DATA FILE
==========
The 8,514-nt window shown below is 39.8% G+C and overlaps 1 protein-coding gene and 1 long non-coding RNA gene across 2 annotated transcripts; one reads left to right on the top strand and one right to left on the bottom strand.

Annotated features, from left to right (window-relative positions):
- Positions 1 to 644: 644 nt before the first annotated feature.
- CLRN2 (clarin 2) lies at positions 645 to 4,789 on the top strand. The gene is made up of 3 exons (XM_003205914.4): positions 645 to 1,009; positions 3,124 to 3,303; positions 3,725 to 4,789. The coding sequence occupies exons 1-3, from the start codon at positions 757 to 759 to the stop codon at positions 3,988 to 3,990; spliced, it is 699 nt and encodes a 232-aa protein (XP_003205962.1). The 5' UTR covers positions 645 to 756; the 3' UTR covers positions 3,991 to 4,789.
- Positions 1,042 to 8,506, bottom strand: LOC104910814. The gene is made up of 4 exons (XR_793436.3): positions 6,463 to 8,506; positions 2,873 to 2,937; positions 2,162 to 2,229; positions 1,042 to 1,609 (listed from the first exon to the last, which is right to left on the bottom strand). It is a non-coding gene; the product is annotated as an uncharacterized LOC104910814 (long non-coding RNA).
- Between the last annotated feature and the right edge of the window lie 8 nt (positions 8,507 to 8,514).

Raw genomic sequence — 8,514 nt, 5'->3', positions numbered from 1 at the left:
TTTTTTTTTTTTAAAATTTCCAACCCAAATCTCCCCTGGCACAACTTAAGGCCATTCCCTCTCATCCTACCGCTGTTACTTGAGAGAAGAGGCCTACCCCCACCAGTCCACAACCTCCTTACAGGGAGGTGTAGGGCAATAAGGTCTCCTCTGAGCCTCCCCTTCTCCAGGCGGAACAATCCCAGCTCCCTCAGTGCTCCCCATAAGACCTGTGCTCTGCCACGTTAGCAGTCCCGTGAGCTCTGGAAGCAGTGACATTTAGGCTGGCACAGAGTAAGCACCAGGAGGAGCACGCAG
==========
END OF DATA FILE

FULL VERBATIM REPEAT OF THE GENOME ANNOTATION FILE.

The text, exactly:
The 8,514-nt window shown below is 39.8% G+C and overlaps 1 protein-coding gene and 1 long non-coding RNA gene across 2 annotated transcripts; one reads left to right on the top strand and one right to left on the bottom strand.

Annotated features, from left to right (window-relative positions):
- Positions 1 to 644: 644 nt before the first annotated feature.
- CLRN2 (clarin 2) lies at positions 645 to 4,789 on the top strand. The gene is made up of 3 exons (XM_003205914.4): positions 645 to 1,009; positions 3,124 to 3,303; positions 3,725 to 4,789. The coding sequence occupies exons 1-3, from the start codon at positions 757 to 759 to the stop codon at positions 3,988 to 3,990; spliced, it is 699 nt and encodes a 232-aa protein (XP_003205962.1). The 5' UTR covers positions 645 to 756; the 3' UTR covers positions 3,991 to 4,789.
- Positions 1,042 to 8,506, bottom strand: LOC104910814. The gene is made up of 4 exons (XR_793436.3): positions 6,463 to 8,506; positions 2,873 to 2,937; positions 2,162 to 2,229; positions 1,042 to 1,609 (listed from the first exon to the last, which is right to left on the bottom strand). It is a non-coding gene; the product is annotated as an uncharacterized LOC104910814 (long non-coding RNA).
- Between the last annotated feature and the right edge of the window lie 8 nt (positions 8,507 to 8,514).

Raw genomic sequence — 8,514 nt, 5'->3', positions numbered from 1 at the left:
TTTTTTTTTTTTAAAATTTCCAACCCAAATCTCCCCTGGCACAACTTAAGGCCATTCCCTCTCATCCTACCGCTGTTACTTGAGAGAAGAGGCCTACCCCCACCAGTCCACAACCTCCTTACAGGGAGGTGTAGGGCAATAAGGTCTCCTCTGAGCCTCCCCTTCTCCAGGCGGAACAATCCCAGCTCCCTCAGTGCTCCCCATAAGACCTGTGCTCTGCCACGTTAGCAGTCCCGTGAGCTCTGGAAGCAGTGACATTTAGGCTGGCACAGAGTAAGCACCAGGAGGAGCACGCAG